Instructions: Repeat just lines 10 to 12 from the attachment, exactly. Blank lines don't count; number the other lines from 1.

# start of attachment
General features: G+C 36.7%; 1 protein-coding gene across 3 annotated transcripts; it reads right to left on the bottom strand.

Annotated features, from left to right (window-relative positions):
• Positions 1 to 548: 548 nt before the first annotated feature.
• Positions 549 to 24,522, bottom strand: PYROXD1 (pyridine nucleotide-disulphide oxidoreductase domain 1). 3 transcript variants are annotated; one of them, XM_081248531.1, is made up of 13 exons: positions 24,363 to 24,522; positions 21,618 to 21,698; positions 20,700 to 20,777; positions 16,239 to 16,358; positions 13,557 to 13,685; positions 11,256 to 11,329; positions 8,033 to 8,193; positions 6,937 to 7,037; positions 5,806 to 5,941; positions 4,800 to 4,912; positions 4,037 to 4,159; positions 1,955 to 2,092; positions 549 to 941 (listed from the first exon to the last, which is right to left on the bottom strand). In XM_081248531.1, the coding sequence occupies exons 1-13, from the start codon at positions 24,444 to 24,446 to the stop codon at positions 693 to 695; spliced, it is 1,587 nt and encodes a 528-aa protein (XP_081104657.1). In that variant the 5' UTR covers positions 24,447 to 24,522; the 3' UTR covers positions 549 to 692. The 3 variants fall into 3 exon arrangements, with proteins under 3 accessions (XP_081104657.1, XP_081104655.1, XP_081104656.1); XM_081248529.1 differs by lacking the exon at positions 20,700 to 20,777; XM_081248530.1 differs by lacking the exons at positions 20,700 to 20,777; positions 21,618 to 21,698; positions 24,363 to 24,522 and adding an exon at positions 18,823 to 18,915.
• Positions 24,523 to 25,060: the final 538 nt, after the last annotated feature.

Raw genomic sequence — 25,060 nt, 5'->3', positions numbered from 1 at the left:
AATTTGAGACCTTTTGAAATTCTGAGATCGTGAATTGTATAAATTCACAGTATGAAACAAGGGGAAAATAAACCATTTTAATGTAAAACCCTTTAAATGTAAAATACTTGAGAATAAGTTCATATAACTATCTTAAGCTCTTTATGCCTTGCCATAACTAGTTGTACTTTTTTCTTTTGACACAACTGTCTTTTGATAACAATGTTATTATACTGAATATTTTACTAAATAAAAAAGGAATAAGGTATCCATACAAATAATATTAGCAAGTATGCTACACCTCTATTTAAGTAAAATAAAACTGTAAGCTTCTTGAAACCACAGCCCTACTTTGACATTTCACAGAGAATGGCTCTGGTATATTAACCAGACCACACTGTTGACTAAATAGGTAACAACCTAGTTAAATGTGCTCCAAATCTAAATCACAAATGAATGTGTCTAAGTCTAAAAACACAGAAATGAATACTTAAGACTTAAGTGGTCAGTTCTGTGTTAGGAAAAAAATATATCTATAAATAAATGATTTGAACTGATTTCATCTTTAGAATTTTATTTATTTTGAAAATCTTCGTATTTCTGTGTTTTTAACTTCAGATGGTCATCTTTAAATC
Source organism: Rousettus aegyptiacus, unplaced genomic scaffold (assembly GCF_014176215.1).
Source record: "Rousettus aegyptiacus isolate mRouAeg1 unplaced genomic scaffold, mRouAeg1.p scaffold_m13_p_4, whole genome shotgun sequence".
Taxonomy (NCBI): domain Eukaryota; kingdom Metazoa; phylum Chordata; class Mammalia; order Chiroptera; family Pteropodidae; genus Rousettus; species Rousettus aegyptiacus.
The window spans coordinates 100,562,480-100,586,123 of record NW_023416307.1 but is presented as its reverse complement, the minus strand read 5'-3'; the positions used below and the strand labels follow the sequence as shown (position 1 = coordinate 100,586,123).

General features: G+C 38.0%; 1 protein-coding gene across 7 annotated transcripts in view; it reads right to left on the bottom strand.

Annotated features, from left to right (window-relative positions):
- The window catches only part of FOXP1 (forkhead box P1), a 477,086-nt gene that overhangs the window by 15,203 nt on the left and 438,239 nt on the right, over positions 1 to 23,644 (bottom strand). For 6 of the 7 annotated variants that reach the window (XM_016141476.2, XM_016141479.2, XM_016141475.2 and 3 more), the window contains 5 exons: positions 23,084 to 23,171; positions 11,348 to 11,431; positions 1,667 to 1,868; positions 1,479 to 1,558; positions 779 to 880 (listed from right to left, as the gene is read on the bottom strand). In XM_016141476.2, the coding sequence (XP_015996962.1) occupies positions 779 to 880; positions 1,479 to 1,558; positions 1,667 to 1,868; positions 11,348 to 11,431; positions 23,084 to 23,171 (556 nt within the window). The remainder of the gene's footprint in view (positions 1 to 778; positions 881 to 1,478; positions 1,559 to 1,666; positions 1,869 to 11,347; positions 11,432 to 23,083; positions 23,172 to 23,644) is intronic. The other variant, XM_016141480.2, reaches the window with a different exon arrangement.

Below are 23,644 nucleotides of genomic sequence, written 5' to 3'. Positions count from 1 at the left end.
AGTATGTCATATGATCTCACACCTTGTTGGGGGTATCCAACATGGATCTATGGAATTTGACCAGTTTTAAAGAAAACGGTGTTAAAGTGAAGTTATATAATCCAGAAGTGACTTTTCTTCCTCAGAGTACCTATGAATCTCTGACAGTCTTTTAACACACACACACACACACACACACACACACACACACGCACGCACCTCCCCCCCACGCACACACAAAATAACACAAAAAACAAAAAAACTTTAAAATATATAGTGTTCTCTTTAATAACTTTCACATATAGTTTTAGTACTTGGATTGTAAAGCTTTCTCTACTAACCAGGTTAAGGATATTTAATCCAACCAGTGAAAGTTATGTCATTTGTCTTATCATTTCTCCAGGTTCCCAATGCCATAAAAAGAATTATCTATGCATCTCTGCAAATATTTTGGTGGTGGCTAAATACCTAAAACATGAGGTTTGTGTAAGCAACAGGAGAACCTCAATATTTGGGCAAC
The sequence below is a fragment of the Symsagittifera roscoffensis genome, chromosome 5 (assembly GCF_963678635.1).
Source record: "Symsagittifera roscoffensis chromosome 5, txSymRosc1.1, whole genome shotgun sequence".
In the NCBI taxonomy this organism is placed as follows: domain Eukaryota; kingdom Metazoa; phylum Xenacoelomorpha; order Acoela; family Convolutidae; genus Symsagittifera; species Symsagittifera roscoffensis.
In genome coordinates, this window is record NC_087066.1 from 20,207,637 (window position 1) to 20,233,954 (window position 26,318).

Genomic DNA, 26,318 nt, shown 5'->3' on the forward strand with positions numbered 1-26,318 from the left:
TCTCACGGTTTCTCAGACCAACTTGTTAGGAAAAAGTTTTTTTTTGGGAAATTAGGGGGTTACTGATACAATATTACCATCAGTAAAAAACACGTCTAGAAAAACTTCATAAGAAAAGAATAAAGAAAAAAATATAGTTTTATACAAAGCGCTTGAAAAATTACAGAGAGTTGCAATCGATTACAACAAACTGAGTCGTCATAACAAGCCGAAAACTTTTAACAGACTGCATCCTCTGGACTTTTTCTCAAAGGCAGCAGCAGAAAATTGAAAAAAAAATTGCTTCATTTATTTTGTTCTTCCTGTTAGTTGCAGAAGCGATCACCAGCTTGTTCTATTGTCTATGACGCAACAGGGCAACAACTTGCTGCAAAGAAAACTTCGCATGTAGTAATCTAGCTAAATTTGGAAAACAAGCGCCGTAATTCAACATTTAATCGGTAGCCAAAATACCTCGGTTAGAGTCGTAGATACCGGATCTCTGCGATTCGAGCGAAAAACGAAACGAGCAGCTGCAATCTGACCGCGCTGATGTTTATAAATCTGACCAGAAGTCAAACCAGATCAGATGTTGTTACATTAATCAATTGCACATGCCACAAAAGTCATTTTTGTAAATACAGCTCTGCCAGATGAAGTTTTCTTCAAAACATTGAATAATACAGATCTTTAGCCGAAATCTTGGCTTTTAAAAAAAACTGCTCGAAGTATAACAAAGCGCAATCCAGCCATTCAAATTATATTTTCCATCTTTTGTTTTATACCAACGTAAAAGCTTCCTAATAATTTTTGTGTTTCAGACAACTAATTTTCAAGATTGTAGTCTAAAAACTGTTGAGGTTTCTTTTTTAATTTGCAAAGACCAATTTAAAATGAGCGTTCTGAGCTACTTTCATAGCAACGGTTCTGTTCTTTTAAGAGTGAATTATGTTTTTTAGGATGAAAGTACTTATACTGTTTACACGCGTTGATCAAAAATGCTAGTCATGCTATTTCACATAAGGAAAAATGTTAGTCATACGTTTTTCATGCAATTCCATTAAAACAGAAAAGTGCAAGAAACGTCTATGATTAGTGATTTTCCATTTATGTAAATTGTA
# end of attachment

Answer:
Taxonomy (NCBI): domain Eukaryota; kingdom Metazoa; phylum Chordata; class Mammalia; order Chiroptera; family Pteropodidae; genus Rousettus; species Rousettus aegyptiacus.
The window spans coordinates 100,562,480-100,586,123 of record NW_023416307.1 but is presented as its reverse complement, the minus strand read 5'-3'; the positions used below and the strand labels follow the sequence as shown (position 1 = coordinate 100,586,123).

General features: G+C 38.0%; 1 protein-coding gene across 7 annotated transcripts in view; it reads right to left on the bottom strand.